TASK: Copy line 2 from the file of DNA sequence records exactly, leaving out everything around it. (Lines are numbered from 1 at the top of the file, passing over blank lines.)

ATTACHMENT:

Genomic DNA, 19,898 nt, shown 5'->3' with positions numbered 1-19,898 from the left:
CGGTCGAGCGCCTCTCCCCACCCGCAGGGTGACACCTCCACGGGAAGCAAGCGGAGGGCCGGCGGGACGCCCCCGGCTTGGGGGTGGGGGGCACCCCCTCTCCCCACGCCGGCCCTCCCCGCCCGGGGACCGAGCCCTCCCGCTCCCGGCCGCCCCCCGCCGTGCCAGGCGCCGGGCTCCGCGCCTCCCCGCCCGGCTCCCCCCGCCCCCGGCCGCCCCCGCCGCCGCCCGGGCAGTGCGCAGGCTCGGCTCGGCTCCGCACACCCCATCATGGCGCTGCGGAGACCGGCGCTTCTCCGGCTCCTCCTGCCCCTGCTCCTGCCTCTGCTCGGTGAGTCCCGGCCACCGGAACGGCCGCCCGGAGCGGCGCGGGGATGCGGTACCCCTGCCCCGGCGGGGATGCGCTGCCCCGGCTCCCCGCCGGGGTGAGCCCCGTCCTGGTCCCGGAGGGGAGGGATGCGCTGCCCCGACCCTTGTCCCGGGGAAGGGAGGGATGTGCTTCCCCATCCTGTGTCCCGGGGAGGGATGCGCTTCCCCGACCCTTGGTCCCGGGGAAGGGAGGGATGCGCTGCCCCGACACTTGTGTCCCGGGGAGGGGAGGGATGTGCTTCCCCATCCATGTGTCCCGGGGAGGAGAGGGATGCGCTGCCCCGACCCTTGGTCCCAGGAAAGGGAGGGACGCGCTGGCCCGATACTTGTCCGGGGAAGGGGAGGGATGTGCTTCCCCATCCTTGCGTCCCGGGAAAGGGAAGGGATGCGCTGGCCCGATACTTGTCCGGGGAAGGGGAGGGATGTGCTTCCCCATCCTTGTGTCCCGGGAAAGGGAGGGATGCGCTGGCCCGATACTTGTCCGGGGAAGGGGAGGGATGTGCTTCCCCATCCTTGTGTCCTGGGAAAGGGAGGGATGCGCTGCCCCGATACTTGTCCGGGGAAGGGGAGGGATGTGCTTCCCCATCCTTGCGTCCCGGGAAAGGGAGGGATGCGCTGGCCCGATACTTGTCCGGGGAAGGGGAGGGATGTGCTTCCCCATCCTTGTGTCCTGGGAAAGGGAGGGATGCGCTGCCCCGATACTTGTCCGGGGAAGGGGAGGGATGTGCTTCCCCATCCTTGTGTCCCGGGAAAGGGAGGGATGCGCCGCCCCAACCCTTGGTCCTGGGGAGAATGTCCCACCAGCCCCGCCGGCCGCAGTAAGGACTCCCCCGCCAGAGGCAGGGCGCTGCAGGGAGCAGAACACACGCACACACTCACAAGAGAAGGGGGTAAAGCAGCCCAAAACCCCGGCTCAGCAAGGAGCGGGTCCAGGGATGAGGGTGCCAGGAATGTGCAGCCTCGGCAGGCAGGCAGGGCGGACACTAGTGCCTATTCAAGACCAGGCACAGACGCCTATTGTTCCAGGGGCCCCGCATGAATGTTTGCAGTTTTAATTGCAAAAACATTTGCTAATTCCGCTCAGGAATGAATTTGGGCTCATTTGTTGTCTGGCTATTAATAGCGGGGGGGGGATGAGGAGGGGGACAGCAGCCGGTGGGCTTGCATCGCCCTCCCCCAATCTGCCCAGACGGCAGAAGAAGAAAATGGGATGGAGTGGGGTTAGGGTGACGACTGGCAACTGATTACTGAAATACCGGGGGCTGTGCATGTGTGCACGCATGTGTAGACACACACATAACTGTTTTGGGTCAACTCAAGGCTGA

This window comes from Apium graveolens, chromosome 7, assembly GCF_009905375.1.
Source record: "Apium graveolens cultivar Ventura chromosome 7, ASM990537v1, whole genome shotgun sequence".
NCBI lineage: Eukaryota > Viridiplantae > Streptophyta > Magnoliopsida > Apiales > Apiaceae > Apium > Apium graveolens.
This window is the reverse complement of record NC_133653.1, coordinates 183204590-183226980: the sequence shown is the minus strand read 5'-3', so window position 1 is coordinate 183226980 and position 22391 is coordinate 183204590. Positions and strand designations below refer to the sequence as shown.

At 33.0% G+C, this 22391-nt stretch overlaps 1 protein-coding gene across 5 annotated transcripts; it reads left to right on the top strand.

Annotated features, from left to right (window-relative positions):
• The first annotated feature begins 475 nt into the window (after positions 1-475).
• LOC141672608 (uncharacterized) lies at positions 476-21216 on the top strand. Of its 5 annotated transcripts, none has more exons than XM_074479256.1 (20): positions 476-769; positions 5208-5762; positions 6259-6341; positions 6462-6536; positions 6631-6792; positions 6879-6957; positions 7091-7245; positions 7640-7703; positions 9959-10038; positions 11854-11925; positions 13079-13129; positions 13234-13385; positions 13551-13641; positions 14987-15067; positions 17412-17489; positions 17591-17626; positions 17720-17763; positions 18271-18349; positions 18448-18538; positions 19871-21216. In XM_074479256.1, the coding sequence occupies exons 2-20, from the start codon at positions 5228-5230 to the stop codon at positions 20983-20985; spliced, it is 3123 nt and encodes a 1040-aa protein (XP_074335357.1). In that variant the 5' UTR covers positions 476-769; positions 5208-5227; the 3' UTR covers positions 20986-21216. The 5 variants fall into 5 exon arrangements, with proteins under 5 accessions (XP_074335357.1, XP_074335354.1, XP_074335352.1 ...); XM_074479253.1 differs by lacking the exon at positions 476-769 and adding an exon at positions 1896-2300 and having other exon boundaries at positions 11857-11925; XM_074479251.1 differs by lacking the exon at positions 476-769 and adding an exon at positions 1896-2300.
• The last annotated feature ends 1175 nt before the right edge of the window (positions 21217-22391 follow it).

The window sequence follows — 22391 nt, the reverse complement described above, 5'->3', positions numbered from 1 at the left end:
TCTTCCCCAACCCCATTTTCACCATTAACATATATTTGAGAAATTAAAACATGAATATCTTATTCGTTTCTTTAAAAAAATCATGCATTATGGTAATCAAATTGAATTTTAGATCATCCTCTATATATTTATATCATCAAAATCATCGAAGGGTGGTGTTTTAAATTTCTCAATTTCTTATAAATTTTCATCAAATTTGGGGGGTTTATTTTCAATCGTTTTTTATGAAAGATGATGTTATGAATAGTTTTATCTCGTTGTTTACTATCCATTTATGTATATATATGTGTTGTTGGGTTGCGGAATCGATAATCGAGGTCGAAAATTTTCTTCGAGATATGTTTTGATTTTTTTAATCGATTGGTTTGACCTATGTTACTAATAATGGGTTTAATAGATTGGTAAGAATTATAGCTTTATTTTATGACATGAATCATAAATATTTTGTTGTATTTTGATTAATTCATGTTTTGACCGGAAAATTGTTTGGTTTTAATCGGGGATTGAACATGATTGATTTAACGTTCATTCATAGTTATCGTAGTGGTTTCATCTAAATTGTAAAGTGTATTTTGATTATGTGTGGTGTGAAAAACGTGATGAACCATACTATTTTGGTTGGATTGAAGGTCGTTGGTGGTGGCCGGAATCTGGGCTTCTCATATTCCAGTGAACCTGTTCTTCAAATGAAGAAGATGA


CGGTCGAGCGCCTCTCCCCACCCGCAGGGTGACACCTCCACGGGAAGCAAGCGGAGGGCCGGCGGGACGCCCCCGGCTTGGGGGTGGGGGGCACCCCCTCTCCCCACGCCGGCCCTCCCCGCCCGGGGACCGAGCCCTCCCGCTCCCGGCCGCCCCCCGCCGTGCCAGGCGCCGGGCTCCGCGCCTCCCCGCCCGGCTCCCCCCGCCCCCGGCCGCCCCCGCCGCCGCCCGGGCAGTGCGCAGGCTCGGCTCGGCTCCGCACACCCCATCATGGCGCTGCGGAGACCGGCGCTTCTCCGGCTCCTCCTGCCCCTGCTCCTGCCTCTGCTCGGTGAGTCCCGGCCACCGGAACGGCCGCCCGGAGCGGCGCGGGGATGCGGTACCCCTGCCCCGGCGGGGATGCGCTGCCCCGGCTCCCCGCCGGGGTGAGCCCCGTCCTGGTCCCGGAGGGGAGGGATGCGCTGCCCCGACCCTTGTCCCGGGGAAGGGAGGGATGTGCTTCCCCATCCTGTGTCCCGGGGAGGGATGCGCTTCCCCGACCCTTGGTCCCGGGGAAGGGAGGGATGCGCTGCCCCGACACTTGTGTCCCGGGGAGGGGAGGGATGTGCTTCCCCATCCATGTGTCCCGGGGAGGAGAGGGATGCGCTGCCCCGACCCTTGGTCCCAGGAAAGGGAGGGACGCGCTGGCCCGATACTTGTCCGGGGAAGGGGAGGGATGTGCTTCCCCATCCTTGCGTCCCGGGAAAGGGAAGGGATGCGCTGGCCCGATACTTGTCCGGGGAAGGGGAGGGATGTGCTTCCCCATCCTTGTGTCCCGGGAAAGGGAGGGATGCGCTGGCCCGATACTTGTCCGGGGAAGGGGAGGGATGTGCTTCCCCATCCTTGTGTCCTGGGAAAGGGAGGGATGCGCTGCCCCGATACTTGTCCGGGGAAGGGGAGGGATGTGCTTCCCCATCCTTGCGTCCCGGGAAAGGGAGGGATGCGCTGGCCCGATACTTGTCCGGGGAAGGGGAGGGATGTGCTTCCCCATCCTTGTGTCCTGGGAAAGGGAGGGATGCGCTGCCCCGATACTTGTCCGGGGAAGGGGAGGGATGTGCTTCCCCATCCTTGTGTCCCGGGAAAGGGAGGGATGCGCCGCCCCAACCCTTGGTCCTGGGGAGAATGTCCCACCAGCCCCGCCGGCCGCAGTAAGGACTCCCCCGCCAGAGGCAGGGCGCTGCAGGGAGCAGAACACACGCACACACTCACAAGAGAAGGGGGTAAAGCAGCCCAAAACCCCGGCTCAGCAAGGAGCGGGTCCAGGGATGAGGGTGCCAGGAATGTGCAGCCTCGGCAGGCAGGCAGGGCGGACACTAGTGCCTATTCAAGACCAGGCACAGACGCCTATTGTTCCAGGGGCCCCGCATGAATGTTTGCAGTTTTAATTGCAAAAACATTTGCTAATTCCGCTCAGGAATGAATTTGGGCTCATTTGTTGTCTGGCTATTAATAGCGGGGGGGGGATGAGGAGGGGGACAGCAGCCGGTGGGCTTGCATCGCCCTCCCCCAATCTGCCCAGACGGCAGAAGAAGAAAATGGGATGGAGTGGGGTTAGGGTGACGACTGGCAACTGATTACTGAAATACCGGGGGCTGTGCATGTGTGCACGCATGTGTAGACACACACATAACTGTTTTGGGTCAACTCAAGGCTGA